The proposal from Michelle O'Malley from the University of California, Santa Barbara also builds from a previous DOE JGI project, one that characterized the microbial communities in the cow rumen. In this new proposal, however, the researchers will target anaerobic fungi in communities isolated from large herbivores (elephant, giraffe, goat, horse, and sheep) that are involved in breaking down plant biomass. Novel isolates that possess desirable enzymatic properties will be used for the construction of metabolic models to drive improvements in bioprocessing strategies.
Finally, Harold Kistler from the U.S. Department of Agriculture-Agricultural Research Service will focus on compounds known as terpenoids that are produced by plants and filamentous fungi including Fusarium graminearum. The goal is to determine a way to efficiently and abundantly produce terpenoids in filamentous fungi, so that they can be evaluated as renewable biofuels that have higher energy content than ethanol and could be more compatible with existing fuel infrastructure. Aside from using the DOE JGI's RNA sequencing, the work will be enabled by EMSL's flow cytometry and mass spectrometry capabilities.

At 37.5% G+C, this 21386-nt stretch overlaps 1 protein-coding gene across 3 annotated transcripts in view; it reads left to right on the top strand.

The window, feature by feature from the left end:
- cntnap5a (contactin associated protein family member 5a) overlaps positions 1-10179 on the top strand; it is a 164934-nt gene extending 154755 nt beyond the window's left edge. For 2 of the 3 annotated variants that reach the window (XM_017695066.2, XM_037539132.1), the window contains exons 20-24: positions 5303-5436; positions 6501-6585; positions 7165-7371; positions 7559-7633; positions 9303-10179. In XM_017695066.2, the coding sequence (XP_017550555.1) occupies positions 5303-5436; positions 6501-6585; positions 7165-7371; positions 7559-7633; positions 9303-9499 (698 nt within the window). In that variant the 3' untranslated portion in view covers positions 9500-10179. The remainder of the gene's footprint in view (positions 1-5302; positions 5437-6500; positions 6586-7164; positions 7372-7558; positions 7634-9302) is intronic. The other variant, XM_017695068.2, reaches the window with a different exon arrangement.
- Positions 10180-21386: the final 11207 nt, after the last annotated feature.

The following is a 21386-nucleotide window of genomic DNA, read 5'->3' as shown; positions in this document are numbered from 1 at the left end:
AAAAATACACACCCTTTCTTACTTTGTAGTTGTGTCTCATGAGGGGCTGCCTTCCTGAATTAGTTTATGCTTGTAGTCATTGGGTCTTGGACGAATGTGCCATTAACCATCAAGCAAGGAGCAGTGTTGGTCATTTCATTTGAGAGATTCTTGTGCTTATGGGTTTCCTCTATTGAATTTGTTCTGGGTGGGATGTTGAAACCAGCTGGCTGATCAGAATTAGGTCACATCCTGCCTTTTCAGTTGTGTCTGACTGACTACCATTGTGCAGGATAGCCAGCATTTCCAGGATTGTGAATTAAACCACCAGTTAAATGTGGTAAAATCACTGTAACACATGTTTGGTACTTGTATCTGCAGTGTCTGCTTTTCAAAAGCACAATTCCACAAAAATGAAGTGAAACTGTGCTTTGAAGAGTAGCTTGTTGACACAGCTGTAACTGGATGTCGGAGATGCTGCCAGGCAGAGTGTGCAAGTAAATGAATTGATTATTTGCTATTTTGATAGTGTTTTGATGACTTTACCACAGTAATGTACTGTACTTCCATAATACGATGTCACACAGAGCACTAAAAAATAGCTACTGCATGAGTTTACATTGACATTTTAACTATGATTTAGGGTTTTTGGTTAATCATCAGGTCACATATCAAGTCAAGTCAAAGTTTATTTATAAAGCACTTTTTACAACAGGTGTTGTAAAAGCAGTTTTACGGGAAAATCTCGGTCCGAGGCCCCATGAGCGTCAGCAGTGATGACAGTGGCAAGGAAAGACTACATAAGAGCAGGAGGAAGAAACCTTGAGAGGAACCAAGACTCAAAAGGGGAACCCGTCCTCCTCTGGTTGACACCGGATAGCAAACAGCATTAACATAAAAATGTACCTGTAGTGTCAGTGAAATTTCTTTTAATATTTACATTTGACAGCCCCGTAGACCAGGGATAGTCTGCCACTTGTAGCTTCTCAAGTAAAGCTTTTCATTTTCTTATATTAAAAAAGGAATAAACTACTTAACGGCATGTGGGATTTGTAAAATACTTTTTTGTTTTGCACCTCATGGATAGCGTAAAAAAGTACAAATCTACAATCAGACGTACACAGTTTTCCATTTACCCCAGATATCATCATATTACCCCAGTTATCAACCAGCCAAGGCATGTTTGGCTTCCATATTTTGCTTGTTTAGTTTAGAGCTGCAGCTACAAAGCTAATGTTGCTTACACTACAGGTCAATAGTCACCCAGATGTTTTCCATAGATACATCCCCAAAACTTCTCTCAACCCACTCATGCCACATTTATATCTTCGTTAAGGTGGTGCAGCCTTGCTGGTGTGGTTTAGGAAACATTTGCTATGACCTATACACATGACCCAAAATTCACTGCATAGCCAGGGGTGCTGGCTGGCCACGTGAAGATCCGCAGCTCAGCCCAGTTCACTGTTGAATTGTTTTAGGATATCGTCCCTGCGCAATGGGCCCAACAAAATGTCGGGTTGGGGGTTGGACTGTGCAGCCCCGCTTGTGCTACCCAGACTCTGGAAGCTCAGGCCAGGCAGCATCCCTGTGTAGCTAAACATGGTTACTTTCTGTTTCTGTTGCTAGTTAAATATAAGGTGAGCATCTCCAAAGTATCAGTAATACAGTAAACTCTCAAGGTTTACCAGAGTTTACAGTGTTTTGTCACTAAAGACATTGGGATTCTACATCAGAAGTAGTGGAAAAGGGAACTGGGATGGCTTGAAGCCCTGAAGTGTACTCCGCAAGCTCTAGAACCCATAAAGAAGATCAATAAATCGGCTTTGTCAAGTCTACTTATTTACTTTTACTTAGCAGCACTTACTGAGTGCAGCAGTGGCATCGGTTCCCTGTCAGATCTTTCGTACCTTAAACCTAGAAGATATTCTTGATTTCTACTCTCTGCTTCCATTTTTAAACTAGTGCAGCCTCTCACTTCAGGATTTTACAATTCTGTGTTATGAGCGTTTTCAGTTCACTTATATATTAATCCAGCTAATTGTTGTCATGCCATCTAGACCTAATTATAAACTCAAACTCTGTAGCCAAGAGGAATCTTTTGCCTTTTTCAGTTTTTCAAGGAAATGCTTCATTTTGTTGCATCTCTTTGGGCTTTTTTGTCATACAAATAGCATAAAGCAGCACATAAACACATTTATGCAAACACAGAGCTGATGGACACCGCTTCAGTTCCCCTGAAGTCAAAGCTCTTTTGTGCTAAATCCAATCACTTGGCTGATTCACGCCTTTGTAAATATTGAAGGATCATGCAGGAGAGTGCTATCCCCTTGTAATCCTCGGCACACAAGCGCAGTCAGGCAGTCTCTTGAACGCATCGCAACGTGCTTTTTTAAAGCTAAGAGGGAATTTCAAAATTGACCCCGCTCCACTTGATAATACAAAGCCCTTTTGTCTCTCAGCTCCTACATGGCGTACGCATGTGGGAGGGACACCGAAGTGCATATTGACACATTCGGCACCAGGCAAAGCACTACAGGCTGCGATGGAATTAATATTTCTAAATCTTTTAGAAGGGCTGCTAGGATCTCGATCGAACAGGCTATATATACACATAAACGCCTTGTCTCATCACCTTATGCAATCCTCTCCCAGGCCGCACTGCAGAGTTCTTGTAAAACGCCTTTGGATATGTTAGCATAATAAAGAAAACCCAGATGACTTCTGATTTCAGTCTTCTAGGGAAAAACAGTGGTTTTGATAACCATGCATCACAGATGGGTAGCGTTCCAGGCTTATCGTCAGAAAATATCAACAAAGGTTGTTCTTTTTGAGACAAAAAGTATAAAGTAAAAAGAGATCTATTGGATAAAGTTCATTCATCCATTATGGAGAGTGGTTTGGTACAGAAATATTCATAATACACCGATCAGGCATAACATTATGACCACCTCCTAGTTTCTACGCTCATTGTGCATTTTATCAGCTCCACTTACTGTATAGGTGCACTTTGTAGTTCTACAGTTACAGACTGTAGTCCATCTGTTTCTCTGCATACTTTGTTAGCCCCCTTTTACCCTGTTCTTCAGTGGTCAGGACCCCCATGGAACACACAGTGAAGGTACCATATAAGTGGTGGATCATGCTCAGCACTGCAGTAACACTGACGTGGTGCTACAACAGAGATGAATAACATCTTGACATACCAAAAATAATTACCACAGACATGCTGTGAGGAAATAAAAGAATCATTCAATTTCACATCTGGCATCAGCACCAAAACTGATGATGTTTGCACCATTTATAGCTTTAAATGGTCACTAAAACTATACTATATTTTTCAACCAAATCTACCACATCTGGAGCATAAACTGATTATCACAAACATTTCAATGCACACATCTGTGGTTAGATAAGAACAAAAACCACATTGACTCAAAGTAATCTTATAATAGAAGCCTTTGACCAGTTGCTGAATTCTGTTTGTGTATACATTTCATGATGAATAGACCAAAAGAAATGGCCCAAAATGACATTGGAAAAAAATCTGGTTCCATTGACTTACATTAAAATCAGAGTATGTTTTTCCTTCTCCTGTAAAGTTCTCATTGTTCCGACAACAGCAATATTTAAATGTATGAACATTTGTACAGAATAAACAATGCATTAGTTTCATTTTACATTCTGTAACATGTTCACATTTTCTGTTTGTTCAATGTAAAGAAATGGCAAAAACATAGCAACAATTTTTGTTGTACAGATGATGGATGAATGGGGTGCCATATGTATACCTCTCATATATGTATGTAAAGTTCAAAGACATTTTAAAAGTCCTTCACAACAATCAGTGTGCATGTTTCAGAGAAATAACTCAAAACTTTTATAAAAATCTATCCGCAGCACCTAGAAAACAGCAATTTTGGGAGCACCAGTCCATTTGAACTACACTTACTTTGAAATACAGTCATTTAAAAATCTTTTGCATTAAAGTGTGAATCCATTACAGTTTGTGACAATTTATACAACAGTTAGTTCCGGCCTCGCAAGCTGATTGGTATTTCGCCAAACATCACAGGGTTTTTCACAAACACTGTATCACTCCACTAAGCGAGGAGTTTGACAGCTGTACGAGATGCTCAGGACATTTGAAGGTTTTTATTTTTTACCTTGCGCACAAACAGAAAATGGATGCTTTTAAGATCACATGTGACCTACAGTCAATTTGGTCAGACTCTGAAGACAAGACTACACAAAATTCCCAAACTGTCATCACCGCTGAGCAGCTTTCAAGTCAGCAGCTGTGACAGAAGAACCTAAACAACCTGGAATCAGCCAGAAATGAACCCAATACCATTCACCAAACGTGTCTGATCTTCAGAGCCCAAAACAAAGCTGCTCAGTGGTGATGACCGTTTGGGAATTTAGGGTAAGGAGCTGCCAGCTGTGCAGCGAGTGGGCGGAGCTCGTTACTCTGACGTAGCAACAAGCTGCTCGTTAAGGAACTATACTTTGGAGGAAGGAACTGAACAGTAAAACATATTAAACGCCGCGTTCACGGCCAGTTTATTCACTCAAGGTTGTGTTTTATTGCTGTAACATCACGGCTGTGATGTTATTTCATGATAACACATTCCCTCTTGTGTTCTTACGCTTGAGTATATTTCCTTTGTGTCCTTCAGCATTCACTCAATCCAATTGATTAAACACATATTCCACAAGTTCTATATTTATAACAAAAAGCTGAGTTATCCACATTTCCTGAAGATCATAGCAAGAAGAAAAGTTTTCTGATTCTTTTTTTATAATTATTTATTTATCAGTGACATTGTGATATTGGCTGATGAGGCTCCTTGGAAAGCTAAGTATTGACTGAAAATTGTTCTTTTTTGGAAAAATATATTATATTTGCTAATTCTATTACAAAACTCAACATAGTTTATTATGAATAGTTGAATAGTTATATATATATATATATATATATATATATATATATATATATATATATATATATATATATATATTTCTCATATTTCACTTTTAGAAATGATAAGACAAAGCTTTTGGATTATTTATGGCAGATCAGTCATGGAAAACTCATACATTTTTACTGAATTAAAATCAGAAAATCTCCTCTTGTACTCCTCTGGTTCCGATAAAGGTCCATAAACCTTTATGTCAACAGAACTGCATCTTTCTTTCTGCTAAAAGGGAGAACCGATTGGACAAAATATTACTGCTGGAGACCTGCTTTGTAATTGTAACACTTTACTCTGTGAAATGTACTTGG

The remaining 29 accepted projects, more traditional DOE-JGI sequencing projects, were chosen for their relevance to other goals of the CSP 2014 call, and will be carried out entirely at DOE JGI. Farren Isaacs from Yale University is leading a DNA synthesis project that will identify and synthesize metagenome-derived enzymes that can be introduced into microbes to address challenges in bioremediation, global carbon cycling and development of alternative energy strategies. "Recent advances in synthetic biology increase the prospect
|Contact: David Gilbert|
DOE/Joint Genome Institute